Industrial Staffing Report: June 15, 2017

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Compensation trends at industrial staffing firms

In this article, we examine data from US industrial staffing firms to highlight trends in internal employee compensation levels and compensation structure. Not surprisingly, personnel expenses represent the largest category of operating expenses for staffing companies. Personnel expenses equaled a median 54.8% of gross profit in our 2H16 Staffing Industry Benchmarking Consortium (SIBC) study, with the remaining gross profit dollars going to facilities, IT, and marketing expenses, and then flowing to operating income. For industrial staffing firm owners and executives, astute management of compensation expense and compensation strategy can achieve the dual goals of maximizing profitability while incentivizing and retaining internal talent. To aid executives in their decision-making, we note the following trends. 

     1.  Compensation for internal employees at industrial staffing firms is on the rise.

With the unemployment rate falling to 4.3% in May, the supply of available workers is now smaller than it has been in many years. And, consistent with textbook economics, the shortage of workers has spurred acceleration in wage growth as competing employers bid for the services of each available worker. The accompanying chart shows year-over-year growth in average hourly earnings reported by the US Bureau of Labor Statistics from 2011 up to May 2017. Acceleration is apparent during 2015 and 2016, although the growth rate has eased slightly so far in 2017.

Click on chart to enlarge

In our 2016 survey of 10,099 internal employees of staffing firms, we observed that a net 62% of industrial staffing firm employees reported an increase in salary, a higher proportion than the net 54% reported by employees of all skill segments of staffing. In looking at the magnitude of pay increases for those reporting an increase, 65% of industrial staffing employees indicated a 1% to 8% raise, while the remaining 35% reported an increase of 9% or more. For employees of all skill segments of staffing, 57% of employees noted a 1% to 8% raise, while the remaining 43% received 9% or more. This data implies that while pay increases were more common at industrial staffing firms, the pay increases were more concentrated in the 1% to 8% range. More details can be found in our Internal Employee Compensation Estimator: 2017 Edition.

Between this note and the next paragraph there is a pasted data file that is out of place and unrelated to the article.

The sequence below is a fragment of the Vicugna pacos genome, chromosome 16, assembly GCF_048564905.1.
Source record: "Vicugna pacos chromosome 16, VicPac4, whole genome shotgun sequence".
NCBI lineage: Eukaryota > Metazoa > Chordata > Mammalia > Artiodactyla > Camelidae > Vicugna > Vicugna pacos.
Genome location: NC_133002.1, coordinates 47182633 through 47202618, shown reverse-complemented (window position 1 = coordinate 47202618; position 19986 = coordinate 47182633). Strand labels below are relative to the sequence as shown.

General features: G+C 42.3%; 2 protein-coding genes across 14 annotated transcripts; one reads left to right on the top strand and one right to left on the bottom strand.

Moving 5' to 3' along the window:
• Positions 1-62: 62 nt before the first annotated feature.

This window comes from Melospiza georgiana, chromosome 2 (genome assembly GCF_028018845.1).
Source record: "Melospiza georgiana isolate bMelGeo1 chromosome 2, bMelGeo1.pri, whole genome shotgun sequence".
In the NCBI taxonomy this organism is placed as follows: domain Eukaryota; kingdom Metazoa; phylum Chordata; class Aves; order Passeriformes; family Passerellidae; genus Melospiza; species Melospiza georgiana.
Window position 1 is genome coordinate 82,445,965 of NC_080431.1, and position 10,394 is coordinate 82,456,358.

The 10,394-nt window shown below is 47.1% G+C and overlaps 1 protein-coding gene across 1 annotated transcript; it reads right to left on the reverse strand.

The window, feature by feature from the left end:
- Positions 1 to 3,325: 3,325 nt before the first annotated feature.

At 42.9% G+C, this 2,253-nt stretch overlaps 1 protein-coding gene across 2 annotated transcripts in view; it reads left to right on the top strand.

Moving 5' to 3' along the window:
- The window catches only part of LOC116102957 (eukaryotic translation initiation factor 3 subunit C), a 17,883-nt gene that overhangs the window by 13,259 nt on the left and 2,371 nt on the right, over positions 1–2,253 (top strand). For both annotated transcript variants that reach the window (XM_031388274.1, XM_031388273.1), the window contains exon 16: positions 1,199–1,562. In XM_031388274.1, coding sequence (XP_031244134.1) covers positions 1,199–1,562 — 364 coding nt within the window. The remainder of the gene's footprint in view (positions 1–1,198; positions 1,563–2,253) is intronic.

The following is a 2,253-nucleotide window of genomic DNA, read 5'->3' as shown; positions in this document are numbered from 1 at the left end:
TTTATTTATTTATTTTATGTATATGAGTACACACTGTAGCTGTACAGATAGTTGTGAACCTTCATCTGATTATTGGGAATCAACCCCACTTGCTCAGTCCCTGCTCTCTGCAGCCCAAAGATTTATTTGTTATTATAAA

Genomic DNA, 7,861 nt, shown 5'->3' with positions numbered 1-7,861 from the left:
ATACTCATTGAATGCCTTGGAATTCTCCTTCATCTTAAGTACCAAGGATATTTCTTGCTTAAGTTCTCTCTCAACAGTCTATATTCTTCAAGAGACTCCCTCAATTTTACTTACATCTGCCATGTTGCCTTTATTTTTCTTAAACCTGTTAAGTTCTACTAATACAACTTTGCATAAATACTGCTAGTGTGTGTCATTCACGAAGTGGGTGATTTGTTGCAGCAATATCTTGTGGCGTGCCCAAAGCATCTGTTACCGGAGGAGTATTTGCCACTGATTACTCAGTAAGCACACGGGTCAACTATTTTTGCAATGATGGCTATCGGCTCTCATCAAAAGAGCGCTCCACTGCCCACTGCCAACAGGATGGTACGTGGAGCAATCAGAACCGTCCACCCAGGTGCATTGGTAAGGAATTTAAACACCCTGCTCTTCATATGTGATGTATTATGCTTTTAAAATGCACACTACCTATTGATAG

For staffing executives, rising internal compensation costs may suggest a need for vigilance regarding both expense management and pricing discipline with clients. On the expense side, executives may wish to target efficiency gains or explore greater outsourcing to reduce internal payroll. On the revenue side, executives may need to focus on maintaining gross margins that can support their desired level of profitability, given rising operating expenses.

     2.  Variable pay remains a substantial portion of total compensation at industrial staffing firms, although less so than in other segments of staffing

Data from our Internal Employee Compensation Estimator indicates that variable pay — bonuses, commissions, and other incentive cash payments — represents a substantial portion of total compensation for industrial staffing employees. For recruiters focused on placing temporary workers, variable pay was a median 17% of base salary, and spanning a midrange from 10% to 29% of base salary (the midrange spans from the 25th percentile to the 75th percentile). For salespersons/account managers, variable pay was a median 43% of base salary, with a midrange from 21% to 79%.

Variable pay at industrial staffing firms made up a smaller portion of total compensation than for the broader staffing industry at large. For all segments of staffing combined, recruiters reported variable pay equal to a median 33% of base salary, and salespersons/account managers indicated variable pay equal to 50% of base salary. The difference may in part be due to the more specialized skills required for some types of professional staffing (for example, physician recruiting) where higher amounts of variable pay are offered to reward performance. Another factor may be the relatively more mature business model of industrial staffing, with more well-defined processes, resulting in more fixed rather than variable compensation.

For staffing executives, decisions on compensation structure can have a profound impact on both profitability and the retention and engagement of their internal talent. Given the present amount of uncertainty in the economic outlook — both potential upside and downside — due to government policy uncertainty and from being in the later stages of the economic cycle, staffing executives may be well advised to test their compensation plans under a wide range of potential scenarios.

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